Advocates from all across the U.S are saying that 2013 is the year for Comprehensive Immigration Reform, as communities are organizing to ensure that all 11 million undocumented immigrants have a just pathway to citizenship, Jessica is one of millions of immigrants who is blocked from health services only because she lacks a social security number. Not having access to social services also means that she can’t get financial assistance to pay for a much needed, life saving surgery. Jessica cannot continue to wait.
WHAT’S IN THE $55,000 GOAL?
$45,000 for the surgery
$10,000 to cover specialist/doctor costs for follow ups and the fees charged by WePay/GoFundMe
NYPD Enters Building Without A Warrant, Breaks Landlords Leg And Handcuffs Her To Hospital Bed For 17 Days
A Brooklyn landlord says she was shackled to a hospital bed for 17 days after cops broke her leg during a wrongful arrest in the hallway of her Flatbush building.
Karen Brim, 42, claims an NYPD officer threw her to the ground, severely fracturing her left leg, after she identified herself as the owner of the Utica Avenue building and asked why the cops were there, according to a new lawsuit.
The single mother was arrested and brought to Kings County Hospital, where she needed multiple surgeries, plates and screws to fix the bones broken in a tussle with Officer Timothy Reilly.
Adding insult to injury, court papers say, was the way police restrained her for more than two weeks during her hospital stay, with one officer posted outside her room.
“She was hand- and ankle-cuffed to her hospital bed,” lawyer Marshall Bluth told The Post. “They would not allow family or friends to enter. She wasn’t presented before a judicial hearing officer for 17 days. It was pretty egregious.”
A state court spokesman said the 24-hour standard for arraignment in criminal cases doesn’t apply when defendants are hospitalized.
But Brim was conscious and incapable of fleeing because of her injuries and could have been arraigned at any point, Bluth said.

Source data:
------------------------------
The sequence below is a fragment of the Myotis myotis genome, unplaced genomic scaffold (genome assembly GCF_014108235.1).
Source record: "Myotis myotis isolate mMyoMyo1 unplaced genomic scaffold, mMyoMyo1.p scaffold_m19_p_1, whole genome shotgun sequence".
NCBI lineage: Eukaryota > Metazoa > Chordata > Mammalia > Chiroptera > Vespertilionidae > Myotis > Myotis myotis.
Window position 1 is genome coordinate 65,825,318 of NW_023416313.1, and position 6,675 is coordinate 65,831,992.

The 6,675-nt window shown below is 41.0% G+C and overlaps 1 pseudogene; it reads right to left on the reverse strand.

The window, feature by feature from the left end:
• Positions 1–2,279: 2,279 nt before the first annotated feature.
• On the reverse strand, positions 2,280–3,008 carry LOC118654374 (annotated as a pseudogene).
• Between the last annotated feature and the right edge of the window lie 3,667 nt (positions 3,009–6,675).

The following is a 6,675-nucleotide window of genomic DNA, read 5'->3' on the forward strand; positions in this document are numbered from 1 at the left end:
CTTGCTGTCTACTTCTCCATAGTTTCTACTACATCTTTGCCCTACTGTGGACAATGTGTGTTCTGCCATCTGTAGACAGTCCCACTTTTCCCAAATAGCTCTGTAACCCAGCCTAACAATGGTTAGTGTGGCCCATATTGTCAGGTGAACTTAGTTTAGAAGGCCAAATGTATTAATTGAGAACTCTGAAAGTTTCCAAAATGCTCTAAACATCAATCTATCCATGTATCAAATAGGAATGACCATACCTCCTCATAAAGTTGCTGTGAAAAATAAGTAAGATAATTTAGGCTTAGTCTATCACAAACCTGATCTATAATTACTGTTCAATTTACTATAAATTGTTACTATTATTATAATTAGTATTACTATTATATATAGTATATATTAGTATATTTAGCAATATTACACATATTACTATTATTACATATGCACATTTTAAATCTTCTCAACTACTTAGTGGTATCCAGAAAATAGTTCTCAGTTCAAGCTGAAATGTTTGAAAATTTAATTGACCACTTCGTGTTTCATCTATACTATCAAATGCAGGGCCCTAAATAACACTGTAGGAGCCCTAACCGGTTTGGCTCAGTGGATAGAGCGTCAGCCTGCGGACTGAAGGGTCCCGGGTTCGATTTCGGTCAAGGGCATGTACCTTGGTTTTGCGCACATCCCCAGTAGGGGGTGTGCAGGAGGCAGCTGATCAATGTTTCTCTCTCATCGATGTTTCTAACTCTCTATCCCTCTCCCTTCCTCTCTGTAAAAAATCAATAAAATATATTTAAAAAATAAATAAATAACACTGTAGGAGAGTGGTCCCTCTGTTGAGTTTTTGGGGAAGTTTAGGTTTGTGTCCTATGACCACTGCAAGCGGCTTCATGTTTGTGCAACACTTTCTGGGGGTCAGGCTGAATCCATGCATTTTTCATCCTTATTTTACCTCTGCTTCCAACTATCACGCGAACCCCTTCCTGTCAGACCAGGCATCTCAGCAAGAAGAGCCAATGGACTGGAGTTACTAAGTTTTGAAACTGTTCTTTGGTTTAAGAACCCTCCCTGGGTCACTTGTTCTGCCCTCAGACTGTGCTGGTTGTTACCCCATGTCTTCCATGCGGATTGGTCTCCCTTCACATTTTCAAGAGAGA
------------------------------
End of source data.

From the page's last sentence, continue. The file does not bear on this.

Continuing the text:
“She’s not a flight risk. She cannot run out of the hospital. There’s no need to handcuff and ankle-cuff her. Being handcuffed to a bed — it’s like being a caged animal. It’s outrageous,” he said. “It’s beyond belief. Not for one day, not for one week, but for 17 days?”
The confrontation with cops unfolded on April 30, 2012, when Reilly, Officer Ralph Giordano and an unidentified partner spotted four neighborhood teens hanging out on a roof adjacent to Brim’s building. They chased the youths into Brim’s building, entering via the roof, as Brim was mopping a hallway, according to a police source and Brim’s Brooklyn federal court lawsuit.
Brim claims things got physical when she protested that the kids were visitors and not trespassing.
Cops maintain that Brim was the violent one — swinging a broom at Reilly, smacking him in the head and putting her hand around his neck, according to a criminal complaint.
The cops arrested the teens — Brenado Simpson, Clifton Bailey, Robean Romans and Distephano Destin — for trespassing. The charges were later dropped, the Brooklyn District Attorney’s Office said.
Brim was charged with assault, resisting arrest, menacing, harassment and obstructing governmental administration. Her criminal case is pending.
Brim insists in court papers the cops lied.
“She’s mopping the common areas, as she does once every two weeks or so, and suddenly police officers descend from the roof into her building and proceed to beat her up, basically,” Bluth said. “No one really knows for sure why they did this. They basically stormed her building.”
The cops did not have a warrant, according to Brim, who’s owned the three-story building for more than a decade and operates a beauty salon on the first floor.
Brim is seeking unspecified damages in her lawsuit, which accuses the officers of using “unnecessary and unreasonable” force, false arrest, falsifying evidence and violating her constitutional rights.
It was the second time in a year officer Reilly was accused of being violent with the public. Brooklyn resident Samuel Semple sued the city last year after Reilly allegedly “forcibly dragged” him out of a restaurant. Semple, who suffered minor injuries, got a $10,000 settlement in January.
The city will review Brim’s allegations once it gets a copy of the lawsuit, a Law Department spokeswoman said.
100+ Guantanamo inmates on hunger strike, possibly in grave condition
March 12, 2013
Lawyers for Guantanamo Bay inmates have claimed “all but a few men” are on a hunger strike over their Qurans being taken away. The condition of the strikers “appears to be rapidly deteriorating and reaching a potentially critical level,” they said.